Our attorneys are speaking with patients who were injured by the implantation of retrievable inferior vena cava (IVC) filters. The inferior vena cava is the main vessel returning blood from the lower half of the body to the heart. IVC filters are small, cage-like devices that are inserted into the inferior vena cava to capture blood clots and prevent them from reaching the lungs. These filters are often placed in patients at risk for pulmonary embolism (a blood clot in the lungs) when anticoagulant (blood-thinning) therapy, including medication such as heparin or warfarin, cannot be used or is ineffective.
IVC filters have been used since the 1960s for permanent use, but device manufacturers requested approval for retrievable filters—which were intended to be removed from a patient—over the last fifteen years or so. Patients with retrievable IVC filters began experiencing migration of the device, fracturing of the filter, perforation of the IVC, and difficulty removing the device. Patients experiencing these events may or may not have symptoms, such as abdominal pain; however, severe and life-threatening outcomes may occur if the device fails. For example, fracturing of IVC filters allows small pieces to migrate through the bloodstream and risk potential injury or death.
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Have you or a loved one had a retrievable IVC filter implanted which migrated, fractured, or otherwise caused injury? Speak to our medical device attorneys by calling toll-free (888) 910-9723 or filling out the form.
Types of Retrievable IVC Filters
The manufacturers that have had the most retrievable IVC filters implanted in patients are C.R. Bard, Inc. and Bard Peripheral Vascular, Inc. (collectively, Bard) and Cook Incorprated, Cook Medical LLC, and William Cook Europe ApS (collectively, Cook).
Bard IVC filters:
- Bard Recovery IVC Filter (withdrawn in 2005)
- Bard G2 IVC Filter
- Bard G2 Express / G2x Filter
Cook IVC filters:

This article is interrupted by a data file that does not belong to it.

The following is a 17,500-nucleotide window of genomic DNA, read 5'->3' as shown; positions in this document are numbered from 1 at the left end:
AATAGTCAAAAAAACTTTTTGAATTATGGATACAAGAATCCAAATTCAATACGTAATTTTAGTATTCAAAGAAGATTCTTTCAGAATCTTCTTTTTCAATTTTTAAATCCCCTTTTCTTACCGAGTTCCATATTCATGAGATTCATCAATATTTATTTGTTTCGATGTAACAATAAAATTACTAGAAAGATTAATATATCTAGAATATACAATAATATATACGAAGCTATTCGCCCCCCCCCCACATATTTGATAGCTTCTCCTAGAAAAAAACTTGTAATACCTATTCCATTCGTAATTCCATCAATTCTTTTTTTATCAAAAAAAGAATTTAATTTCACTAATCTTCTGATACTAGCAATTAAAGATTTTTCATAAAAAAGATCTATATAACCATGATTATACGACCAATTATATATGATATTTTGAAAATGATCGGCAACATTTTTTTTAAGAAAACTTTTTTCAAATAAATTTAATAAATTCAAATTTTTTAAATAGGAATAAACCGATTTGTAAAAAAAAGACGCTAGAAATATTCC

- Günther Tulip Vena Cava Filter
- Günther Tulip Mreye
- Cook Celect Vena Cava Filter
- Cook Celect Platinum
Other retrievable IVC Filters
- Cordis OptEase IVC filter
- ALN IVC filter
- Rex Medical Option IVC filter
FDA Warnings about IVC Filters
In a warning letter to Bard dated July 13, 2015, the United States Food and Drug Administration (FDA) found that Bard’s IVC filter manufacturing facilities failed to investigate or attempt to address complaints regarding G2 and other IVC filters, including reports of “at least 110 patients who were exposed to scheduled retrieval surgical procedures to remove an IVC filter that were not successful.”
IVC Filter Lawsuits
A number of lawsuits have been filed against Bard and Cook across the country. On October 15, 2014, the U.S. Judicial Panel on Multidistrict Litigation (JPML) established multidistrict litigation (MDL) 2570 in the District Court for the Southern District of Indiana for lawsuits against Cook. On May 18, 2015, plaintiffs in Bard IVC filter lawsuits filed a motion with the JPML seeking the consolidation of all such federally-filed claims in the U.S. District Court for the Northern District of Texas, or alternatively, the U.S. District of Nevada. The plaintiffs in these cases allege defects in the design of the IVC filters, misrepresentation in marketing, and failure to warn doctors and patients. The plaintiffs are suing to recover for injuries caused by these filters, including death, severe pain, pulmonary embolus, respiratory compromise, hemorrhage, and perforation of tissue, vessels, and organs.
Contact us for a free consultation
If you’ve had an IVC filter implanted, our personal injury attorneys are interested in speaking with you. Call toll-free (888) 910-9723 for a free consultation.
We have experience representing patients in pharmaceutical and medical device litigation against major manufacturers for allegedly defective drugs such as Actos, Yaz, and Risperdal.